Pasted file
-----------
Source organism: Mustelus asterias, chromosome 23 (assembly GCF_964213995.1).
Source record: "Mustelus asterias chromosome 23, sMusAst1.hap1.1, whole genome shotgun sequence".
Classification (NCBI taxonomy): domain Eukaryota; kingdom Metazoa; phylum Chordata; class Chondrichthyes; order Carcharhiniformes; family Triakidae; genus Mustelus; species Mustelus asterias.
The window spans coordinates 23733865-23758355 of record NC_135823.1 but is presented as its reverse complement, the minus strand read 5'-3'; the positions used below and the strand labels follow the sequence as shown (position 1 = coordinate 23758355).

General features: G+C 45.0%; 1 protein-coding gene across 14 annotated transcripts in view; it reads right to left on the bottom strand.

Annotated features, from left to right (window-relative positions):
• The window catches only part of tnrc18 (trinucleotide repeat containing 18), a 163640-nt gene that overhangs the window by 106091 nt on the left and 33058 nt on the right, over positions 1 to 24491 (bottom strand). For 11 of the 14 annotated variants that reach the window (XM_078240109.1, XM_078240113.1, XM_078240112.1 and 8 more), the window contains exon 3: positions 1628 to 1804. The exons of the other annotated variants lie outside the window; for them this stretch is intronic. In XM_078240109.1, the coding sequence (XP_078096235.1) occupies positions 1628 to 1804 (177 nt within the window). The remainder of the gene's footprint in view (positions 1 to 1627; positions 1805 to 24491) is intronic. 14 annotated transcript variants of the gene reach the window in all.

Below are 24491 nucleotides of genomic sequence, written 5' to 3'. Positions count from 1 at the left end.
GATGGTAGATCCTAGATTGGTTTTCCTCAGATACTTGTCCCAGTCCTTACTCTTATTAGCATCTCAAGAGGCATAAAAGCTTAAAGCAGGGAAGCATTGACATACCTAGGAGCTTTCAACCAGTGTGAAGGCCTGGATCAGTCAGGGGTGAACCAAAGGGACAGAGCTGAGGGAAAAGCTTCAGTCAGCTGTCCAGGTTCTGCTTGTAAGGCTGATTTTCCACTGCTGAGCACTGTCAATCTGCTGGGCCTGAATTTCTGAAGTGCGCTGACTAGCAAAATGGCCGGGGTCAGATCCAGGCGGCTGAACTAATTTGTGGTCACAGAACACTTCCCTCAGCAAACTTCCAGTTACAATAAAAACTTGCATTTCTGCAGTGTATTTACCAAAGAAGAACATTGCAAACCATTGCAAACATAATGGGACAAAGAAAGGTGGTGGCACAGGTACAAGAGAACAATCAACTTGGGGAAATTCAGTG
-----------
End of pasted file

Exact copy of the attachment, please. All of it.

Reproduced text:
Source organism: Mustelus asterias, chromosome 23 (assembly GCF_964213995.1).
Source record: "Mustelus asterias chromosome 23, sMusAst1.hap1.1, whole genome shotgun sequence".
Classification (NCBI taxonomy): domain Eukaryota; kingdom Metazoa; phylum Chordata; class Chondrichthyes; order Carcharhiniformes; family Triakidae; genus Mustelus; species Mustelus asterias.
The window spans coordinates 23733865-23758355 of record NC_135823.1 but is presented as its reverse complement, the minus strand read 5'-3'; the positions used below and the strand labels follow the sequence as shown (position 1 = coordinate 23758355).

General features: G+C 45.0%; 1 protein-coding gene across 14 annotated transcripts in view; it reads right to left on the bottom strand.

Annotated features, from left to right (window-relative positions):
• The window catches only part of tnrc18 (trinucleotide repeat containing 18), a 163640-nt gene that overhangs the window by 106091 nt on the left and 33058 nt on the right, over positions 1 to 24491 (bottom strand). For 11 of the 14 annotated variants that reach the window (XM_078240109.1, XM_078240113.1, XM_078240112.1 and 8 more), the window contains exon 3: positions 1628 to 1804. The exons of the other annotated variants lie outside the window; for them this stretch is intronic. In XM_078240109.1, the coding sequence (XP_078096235.1) occupies positions 1628 to 1804 (177 nt within the window). The remainder of the gene's footprint in view (positions 1 to 1627; positions 1805 to 24491) is intronic. 14 annotated transcript variants of the gene reach the window in all.

Below are 24491 nucleotides of genomic sequence, written 5' to 3'. Positions count from 1 at the left end.
GATGGTAGATCCTAGATTGGTTTTCCTCAGATACTTGTCCCAGTCCTTACTCTTATTAGCATCTCAAGAGGCATAAAAGCTTAAAGCAGGGAAGCATTGACATACCTAGGAGCTTTCAACCAGTGTGAAGGCCTGGATCAGTCAGGGGTGAACCAAAGGGACAGAGCTGAGGGAAAAGCTTCAGTCAGCTGTCCAGGTTCTGCTTGTAAGGCTGATTTTCCACTGCTGAGCACTGTCAATCTGCTGGGCCTGAATTTCTGAAGTGCGCTGACTAGCAAAATGGCCGGGGTCAGATCCAGGCGGCTGAACTAATTTGTGGTCACAGAACACTTCCCTCAGCAAACTTCCAGTTACAATAAAAACTTGCATTTCTGCAGTGTATTTACCAAAGAAGAACATTGCAAACCATTGCAAACATAATGGGACAAAGAAAGGTGGTGGCACAGGTACAAGAGAACAATCAACTTGGGGAAATTCAGTG